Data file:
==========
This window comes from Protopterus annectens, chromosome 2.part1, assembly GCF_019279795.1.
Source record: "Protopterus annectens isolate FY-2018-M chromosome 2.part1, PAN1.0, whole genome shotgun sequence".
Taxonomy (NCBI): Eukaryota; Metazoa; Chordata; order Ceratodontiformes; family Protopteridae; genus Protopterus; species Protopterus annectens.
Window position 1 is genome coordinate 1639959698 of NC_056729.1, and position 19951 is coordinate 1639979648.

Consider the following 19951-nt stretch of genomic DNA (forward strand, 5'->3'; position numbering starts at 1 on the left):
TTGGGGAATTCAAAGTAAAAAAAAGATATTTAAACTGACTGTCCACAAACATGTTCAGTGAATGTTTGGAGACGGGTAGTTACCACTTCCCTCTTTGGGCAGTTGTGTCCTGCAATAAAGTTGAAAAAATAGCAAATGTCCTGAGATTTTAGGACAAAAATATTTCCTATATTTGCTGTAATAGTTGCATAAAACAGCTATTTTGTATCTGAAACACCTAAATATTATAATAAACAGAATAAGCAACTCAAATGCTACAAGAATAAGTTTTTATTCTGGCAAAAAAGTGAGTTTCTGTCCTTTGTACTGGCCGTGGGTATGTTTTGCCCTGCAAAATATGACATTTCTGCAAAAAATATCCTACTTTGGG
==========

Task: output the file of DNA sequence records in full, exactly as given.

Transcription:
This window comes from Protopterus annectens, chromosome 2.part1, assembly GCF_019279795.1.
Source record: "Protopterus annectens isolate FY-2018-M chromosome 2.part1, PAN1.0, whole genome shotgun sequence".
Taxonomy (NCBI): Eukaryota; Metazoa; Chordata; order Ceratodontiformes; family Protopteridae; genus Protopterus; species Protopterus annectens.
Window position 1 is genome coordinate 1639959698 of NC_056729.1, and position 19951 is coordinate 1639979648.

Consider the following 19951-nt stretch of genomic DNA (forward strand, 5'->3'; position numbering starts at 1 on the left):
TTGGGGAATTCAAAGTAAAAAAAAGATATTTAAACTGACTGTCCACAAACATGTTCAGTGAATGTTTGGAGACGGGTAGTTACCACTTCCCTCTTTGGGCAGTTGTGTCCTGCAATAAAGTTGAAAAAATAGCAAATGTCCTGAGATTTTAGGACAAAAATATTTCCTATATTTGCTGTAATAGTTGCATAAAACAGCTATTTTGTATCTGAAACACCTAAATATTATAATAAACAGAATAAGCAACTCAAATGCTACAAGAATAAGTTTTTATTCTGGCAAAAAAGTGAGTTTCTGTCCTTTGTACTGGCCGTGGGTATGTTTTGCCCTGCAAAATATGACATTTCTGCAAAAAATATCCTACTTTGGG